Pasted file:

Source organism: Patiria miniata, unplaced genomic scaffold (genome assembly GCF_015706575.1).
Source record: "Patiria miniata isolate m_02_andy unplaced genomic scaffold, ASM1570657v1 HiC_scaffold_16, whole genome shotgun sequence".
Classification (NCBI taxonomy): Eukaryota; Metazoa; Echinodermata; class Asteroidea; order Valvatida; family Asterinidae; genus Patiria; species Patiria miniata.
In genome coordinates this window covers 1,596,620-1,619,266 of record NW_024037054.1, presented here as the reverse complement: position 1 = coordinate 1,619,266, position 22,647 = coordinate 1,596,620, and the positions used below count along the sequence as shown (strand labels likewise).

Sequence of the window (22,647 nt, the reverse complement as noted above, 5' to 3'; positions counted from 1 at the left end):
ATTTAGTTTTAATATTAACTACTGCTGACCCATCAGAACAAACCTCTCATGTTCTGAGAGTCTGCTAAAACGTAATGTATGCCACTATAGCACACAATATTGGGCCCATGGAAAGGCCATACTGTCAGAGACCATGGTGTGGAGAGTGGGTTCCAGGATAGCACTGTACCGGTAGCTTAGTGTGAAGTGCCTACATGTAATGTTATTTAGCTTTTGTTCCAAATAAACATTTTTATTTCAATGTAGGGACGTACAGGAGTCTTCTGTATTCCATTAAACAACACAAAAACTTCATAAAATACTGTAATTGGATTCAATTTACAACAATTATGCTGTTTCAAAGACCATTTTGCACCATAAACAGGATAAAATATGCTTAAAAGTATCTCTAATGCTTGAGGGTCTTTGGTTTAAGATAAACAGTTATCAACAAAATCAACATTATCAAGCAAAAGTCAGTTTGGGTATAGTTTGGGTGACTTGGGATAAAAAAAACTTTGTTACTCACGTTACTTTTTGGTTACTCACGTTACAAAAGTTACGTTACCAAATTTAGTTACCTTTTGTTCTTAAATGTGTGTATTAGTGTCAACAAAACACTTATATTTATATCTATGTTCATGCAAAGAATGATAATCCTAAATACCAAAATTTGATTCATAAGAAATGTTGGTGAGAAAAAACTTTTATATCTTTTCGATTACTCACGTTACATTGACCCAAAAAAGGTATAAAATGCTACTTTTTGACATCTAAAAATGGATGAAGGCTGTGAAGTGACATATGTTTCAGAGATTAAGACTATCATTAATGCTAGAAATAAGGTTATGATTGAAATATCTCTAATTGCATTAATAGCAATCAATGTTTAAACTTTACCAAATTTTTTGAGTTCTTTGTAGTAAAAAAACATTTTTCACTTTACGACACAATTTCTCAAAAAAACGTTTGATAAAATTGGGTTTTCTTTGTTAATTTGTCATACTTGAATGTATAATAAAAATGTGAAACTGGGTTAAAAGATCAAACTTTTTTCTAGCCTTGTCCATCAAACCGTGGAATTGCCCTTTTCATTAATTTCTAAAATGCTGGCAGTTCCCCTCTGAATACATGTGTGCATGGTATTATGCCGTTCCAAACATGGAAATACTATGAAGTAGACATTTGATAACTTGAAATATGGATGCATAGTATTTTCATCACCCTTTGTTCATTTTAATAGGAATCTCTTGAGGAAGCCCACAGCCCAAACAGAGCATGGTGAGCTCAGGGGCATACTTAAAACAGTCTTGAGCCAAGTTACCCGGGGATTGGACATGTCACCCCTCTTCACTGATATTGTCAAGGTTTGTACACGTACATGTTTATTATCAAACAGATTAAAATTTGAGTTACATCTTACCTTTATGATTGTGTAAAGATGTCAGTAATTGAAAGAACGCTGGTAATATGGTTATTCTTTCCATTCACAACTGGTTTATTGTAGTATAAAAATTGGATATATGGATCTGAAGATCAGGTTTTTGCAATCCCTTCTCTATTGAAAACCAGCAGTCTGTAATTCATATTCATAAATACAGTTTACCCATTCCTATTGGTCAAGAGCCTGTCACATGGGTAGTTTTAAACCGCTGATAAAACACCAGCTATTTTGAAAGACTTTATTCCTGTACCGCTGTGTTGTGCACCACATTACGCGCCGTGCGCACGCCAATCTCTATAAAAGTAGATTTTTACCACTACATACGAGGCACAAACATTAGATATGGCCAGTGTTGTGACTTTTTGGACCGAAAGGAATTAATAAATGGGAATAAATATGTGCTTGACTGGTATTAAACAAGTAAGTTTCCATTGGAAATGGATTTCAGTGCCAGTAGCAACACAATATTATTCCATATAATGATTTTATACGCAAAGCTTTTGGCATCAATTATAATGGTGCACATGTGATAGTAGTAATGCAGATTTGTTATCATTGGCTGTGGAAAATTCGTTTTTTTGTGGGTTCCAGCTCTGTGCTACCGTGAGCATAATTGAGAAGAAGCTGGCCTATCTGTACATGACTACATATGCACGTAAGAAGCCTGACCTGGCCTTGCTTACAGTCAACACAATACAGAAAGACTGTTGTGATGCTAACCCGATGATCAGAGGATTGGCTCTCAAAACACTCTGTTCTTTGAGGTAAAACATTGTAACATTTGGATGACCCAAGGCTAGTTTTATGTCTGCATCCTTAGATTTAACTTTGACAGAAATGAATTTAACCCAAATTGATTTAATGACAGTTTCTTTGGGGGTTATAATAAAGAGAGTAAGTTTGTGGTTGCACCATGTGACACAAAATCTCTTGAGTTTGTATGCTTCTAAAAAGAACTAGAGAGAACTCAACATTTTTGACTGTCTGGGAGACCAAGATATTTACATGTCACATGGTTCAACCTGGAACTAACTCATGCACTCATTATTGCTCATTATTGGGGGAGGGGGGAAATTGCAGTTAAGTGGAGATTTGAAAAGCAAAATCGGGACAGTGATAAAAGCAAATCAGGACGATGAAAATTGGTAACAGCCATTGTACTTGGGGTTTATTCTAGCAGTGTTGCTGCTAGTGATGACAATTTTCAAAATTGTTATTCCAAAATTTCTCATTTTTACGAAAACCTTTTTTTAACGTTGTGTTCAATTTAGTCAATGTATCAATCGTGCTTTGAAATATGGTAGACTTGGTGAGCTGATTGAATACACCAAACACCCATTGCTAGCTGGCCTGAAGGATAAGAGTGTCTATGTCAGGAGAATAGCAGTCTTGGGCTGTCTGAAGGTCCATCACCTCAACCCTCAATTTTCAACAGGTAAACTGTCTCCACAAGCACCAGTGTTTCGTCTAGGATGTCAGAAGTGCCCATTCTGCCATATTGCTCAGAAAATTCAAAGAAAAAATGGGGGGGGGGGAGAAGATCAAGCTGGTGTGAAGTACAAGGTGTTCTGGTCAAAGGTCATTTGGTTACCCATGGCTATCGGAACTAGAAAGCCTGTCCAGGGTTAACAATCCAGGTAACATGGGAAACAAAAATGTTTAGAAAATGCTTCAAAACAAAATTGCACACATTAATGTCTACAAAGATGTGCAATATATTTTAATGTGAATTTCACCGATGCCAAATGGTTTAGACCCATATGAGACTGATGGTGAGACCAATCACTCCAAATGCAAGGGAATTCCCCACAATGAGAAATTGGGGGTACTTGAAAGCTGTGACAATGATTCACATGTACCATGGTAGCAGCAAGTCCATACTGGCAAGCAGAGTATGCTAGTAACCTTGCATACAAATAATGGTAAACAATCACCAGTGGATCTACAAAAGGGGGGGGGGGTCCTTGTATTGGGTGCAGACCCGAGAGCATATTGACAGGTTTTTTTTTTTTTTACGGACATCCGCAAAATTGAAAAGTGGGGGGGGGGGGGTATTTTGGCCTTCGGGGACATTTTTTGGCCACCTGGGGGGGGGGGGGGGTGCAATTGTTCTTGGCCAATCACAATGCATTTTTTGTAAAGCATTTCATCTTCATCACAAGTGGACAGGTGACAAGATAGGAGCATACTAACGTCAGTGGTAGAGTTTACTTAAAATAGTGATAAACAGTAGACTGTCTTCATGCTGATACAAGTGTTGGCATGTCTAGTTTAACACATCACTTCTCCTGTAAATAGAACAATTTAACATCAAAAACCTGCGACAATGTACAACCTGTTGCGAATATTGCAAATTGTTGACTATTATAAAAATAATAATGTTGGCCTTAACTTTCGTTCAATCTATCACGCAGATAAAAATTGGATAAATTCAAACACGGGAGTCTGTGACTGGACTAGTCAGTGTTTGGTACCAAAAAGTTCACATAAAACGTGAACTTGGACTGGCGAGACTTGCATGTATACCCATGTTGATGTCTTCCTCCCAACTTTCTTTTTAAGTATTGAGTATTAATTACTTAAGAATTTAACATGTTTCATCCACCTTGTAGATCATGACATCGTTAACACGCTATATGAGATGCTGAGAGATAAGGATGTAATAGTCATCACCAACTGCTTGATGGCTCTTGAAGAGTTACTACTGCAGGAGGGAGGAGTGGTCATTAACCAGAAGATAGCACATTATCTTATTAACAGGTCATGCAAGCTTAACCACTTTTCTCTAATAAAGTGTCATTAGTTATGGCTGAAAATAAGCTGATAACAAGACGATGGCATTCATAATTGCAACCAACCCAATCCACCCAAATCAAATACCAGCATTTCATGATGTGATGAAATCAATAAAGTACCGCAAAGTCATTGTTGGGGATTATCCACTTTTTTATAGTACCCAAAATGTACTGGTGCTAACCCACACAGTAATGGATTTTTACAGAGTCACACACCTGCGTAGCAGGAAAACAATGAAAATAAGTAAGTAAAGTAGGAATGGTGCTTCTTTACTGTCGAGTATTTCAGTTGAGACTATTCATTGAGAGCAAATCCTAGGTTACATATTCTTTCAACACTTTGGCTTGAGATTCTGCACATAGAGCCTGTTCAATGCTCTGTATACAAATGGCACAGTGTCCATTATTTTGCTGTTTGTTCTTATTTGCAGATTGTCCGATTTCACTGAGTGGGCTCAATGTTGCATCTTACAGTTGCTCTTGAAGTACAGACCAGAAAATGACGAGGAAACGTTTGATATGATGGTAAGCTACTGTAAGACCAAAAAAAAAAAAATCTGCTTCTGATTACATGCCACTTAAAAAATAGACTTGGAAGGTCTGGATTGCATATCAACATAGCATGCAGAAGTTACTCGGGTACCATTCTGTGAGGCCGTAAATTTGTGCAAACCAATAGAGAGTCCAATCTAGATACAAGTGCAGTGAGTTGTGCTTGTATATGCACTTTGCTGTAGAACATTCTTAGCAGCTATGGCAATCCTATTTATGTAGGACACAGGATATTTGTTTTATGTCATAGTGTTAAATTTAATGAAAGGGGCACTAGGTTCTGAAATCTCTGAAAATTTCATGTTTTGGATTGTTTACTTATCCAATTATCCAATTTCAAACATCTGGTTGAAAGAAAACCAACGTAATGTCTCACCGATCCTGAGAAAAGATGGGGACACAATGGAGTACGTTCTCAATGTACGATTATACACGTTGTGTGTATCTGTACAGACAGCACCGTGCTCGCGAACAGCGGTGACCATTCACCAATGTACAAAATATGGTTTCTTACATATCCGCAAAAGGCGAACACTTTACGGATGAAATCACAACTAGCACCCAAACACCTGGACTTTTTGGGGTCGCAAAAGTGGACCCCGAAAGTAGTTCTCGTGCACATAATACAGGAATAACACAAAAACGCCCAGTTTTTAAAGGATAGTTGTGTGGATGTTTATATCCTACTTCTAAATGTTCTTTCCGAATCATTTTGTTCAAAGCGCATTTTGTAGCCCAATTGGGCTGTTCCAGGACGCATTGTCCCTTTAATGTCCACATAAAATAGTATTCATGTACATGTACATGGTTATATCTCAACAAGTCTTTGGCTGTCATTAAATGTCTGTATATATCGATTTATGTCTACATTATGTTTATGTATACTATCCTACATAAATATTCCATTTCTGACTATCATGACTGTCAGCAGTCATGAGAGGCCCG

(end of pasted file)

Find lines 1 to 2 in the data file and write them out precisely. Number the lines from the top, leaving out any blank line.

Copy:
Source organism: Patiria miniata, unplaced genomic scaffold (genome assembly GCF_015706575.1).
Source record: "Patiria miniata isolate m_02_andy unplaced genomic scaffold, ASM1570657v1 HiC_scaffold_16, whole genome shotgun sequence".